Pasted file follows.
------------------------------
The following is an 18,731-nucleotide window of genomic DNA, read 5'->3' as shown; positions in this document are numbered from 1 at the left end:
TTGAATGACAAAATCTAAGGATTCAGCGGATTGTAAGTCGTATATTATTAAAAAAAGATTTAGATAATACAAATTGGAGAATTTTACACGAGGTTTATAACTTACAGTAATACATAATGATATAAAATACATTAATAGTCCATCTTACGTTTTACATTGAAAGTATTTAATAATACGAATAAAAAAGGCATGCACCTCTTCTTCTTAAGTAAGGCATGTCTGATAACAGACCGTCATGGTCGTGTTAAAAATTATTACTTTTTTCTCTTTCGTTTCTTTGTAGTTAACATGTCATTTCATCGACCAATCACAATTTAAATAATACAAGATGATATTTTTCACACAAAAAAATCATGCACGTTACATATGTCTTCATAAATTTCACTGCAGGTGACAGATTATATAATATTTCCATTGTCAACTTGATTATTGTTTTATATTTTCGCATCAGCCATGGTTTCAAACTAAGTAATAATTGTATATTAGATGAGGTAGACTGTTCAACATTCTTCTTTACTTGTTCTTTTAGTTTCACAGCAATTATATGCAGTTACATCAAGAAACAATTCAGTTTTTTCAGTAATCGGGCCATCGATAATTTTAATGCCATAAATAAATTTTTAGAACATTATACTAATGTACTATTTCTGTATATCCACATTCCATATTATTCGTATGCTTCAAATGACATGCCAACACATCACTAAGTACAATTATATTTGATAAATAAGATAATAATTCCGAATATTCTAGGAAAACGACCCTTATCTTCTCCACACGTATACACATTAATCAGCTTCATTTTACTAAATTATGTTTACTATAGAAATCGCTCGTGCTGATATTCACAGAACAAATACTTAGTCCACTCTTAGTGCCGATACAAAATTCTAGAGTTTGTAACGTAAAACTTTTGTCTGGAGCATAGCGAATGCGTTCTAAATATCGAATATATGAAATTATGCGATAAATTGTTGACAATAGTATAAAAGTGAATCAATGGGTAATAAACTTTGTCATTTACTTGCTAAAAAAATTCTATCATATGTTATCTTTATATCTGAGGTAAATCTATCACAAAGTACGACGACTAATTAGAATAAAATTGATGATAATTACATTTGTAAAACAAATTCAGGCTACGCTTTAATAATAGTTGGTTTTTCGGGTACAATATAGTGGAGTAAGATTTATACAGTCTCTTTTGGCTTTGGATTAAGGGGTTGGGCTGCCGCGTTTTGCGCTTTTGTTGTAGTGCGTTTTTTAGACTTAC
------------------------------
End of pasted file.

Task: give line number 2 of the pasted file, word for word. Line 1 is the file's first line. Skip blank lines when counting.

TTGAATGACAAAATCTAAGGATTCAGCGGATTGTAAGTCGTATATTATTAAAAAAAGATTTAGATAATACAAATTGGAGAATTTTACACGAGGTTTATAACTTACAGTAATACATAATGATATAAAATACATTAATAGTCCATCTTACGTTTTACATTGAAAGTATTTAATAATACGAATAAAAAAGGCATGCACCTCTTCTTCTTAAGTAAGGCATGTCTGATAACAGACCGTCATGGTCGTGTTAAAAATTATTACTTTTTTCTCTTTCGTTTCTTTGTAGTTAACATGTCATTTCATCGACCAATCACAATTTAAATAATACAAGATGATATTTTTCACACAAAAAAATCATGCACGTTACATATGTCTTCATAAATTTCACTGCAGGTGACAGATTATATAATATTTCCATTGTCAACTTGATTATTGTTTTATATTTTCGCATCAGCCATGGTTTCAAACTAAGTAATAATTGTATATTAGATGAGGTAGACTGTTCAACATTCTTCTTTACTTGTTCTTTTAGTTTCACAGCAATTATATGCAGTTACATCAAGAAACAATTCAGTTTTTTCAGTAATCGGGCCATCGATAATTTTAATGCCATAAATAAATTTTTAGAACATTATACTAATGTACTATTTCTGTATATCCACATTCCATATTATTCGTATGCTTCAAATGACATGCCAACACATCACTAAGTACAATTATATTTGATAAATAAGATAATAATTCCGAATATTCTAGGAAAACGACCCTTATCTTCTCCACACGTATACACATTAATCAGCTTCATTTTACTAAATTATGTTTACTATAGAAATCGCTCGTGCTGATATTCACAGAACAAATACTTAGTCCACTCTTAGTGCCGATACAAAATTCTAGAGTTTGTAACGTAAAACTTTTGTCTGGAGCATAGCGAATGCGTTCTAAATATCGAATATATGAAATTATGCGATAAATTGTTGACAATAGTATAAAAGTGAATCAATGGGTAATAAACTTTGTCATTTACTTGCTAAAAAAATTCTATCATATGTTATCTTTATATCTGAGGTAAATCTATCACAAAGTACGACGACTAATTAGAATAAAATTGATGATAATTACATTTGTAAAACAAATTCAGGCTACGCTTTAATAATAGTTGGTTTTTCGGGTACAATATAGTGGAGTAAGATTTATACAGTCTCTTTTGGCTTTGGATTAAGGGGTTGGGCTGCCGCGTTTTGCGCTTTTGTTGTAGTGCGTTTTTTAGACTTAC